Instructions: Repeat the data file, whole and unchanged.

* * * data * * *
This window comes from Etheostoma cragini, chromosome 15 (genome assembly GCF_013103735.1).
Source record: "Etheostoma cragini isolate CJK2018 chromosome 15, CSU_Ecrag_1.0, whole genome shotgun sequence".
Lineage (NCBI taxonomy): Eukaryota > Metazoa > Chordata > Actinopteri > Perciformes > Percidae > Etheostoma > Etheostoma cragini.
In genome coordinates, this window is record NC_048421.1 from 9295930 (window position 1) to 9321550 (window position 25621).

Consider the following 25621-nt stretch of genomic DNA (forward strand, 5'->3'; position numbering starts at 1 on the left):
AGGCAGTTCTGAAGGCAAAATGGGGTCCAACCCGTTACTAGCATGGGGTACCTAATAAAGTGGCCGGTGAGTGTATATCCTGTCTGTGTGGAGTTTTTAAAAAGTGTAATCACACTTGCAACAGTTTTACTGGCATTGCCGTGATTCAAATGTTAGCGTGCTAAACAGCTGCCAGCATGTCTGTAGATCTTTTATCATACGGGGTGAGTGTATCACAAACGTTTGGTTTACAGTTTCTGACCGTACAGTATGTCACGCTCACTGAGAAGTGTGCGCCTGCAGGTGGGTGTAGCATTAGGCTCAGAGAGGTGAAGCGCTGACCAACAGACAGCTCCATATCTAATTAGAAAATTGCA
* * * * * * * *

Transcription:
This window comes from Etheostoma cragini, chromosome 15 (genome assembly GCF_013103735.1).
Source record: "Etheostoma cragini isolate CJK2018 chromosome 15, CSU_Ecrag_1.0, whole genome shotgun sequence".
Lineage (NCBI taxonomy): Eukaryota > Metazoa > Chordata > Actinopteri > Perciformes > Percidae > Etheostoma > Etheostoma cragini.
In genome coordinates, this window is record NC_048421.1 from 9295930 (window position 1) to 9321550 (window position 25621).

Consider the following 25621-nt stretch of genomic DNA (forward strand, 5'->3'; position numbering starts at 1 on the left):
AGGCAGTTCTGAAGGCAAAATGGGGTCCAACCCGTTACTAGCATGGGGTACCTAATAAAGTGGCCGGTGAGTGTATATCCTGTCTGTGTGGAGTTTTTAAAAAGTGTAATCACACTTGCAACAGTTTTACTGGCATTGCCGTGATTCAAATGTTAGCGTGCTAAACAGCTGCCAGCATGTCTGTAGATCTTTTATCATACGGGGTGAGTGTATCACAAACGTTTGGTTTACAGTTTCTGACCGTACAGTATGTCACGCTCACTGAGAAGTGTGCGCCTGCAGGTGGGTGTAGCATTAGGCTCAGAGAGGTGAAGCGCTGACCAACAGACAGCTCCATATCTAATTAGAAAATTGCA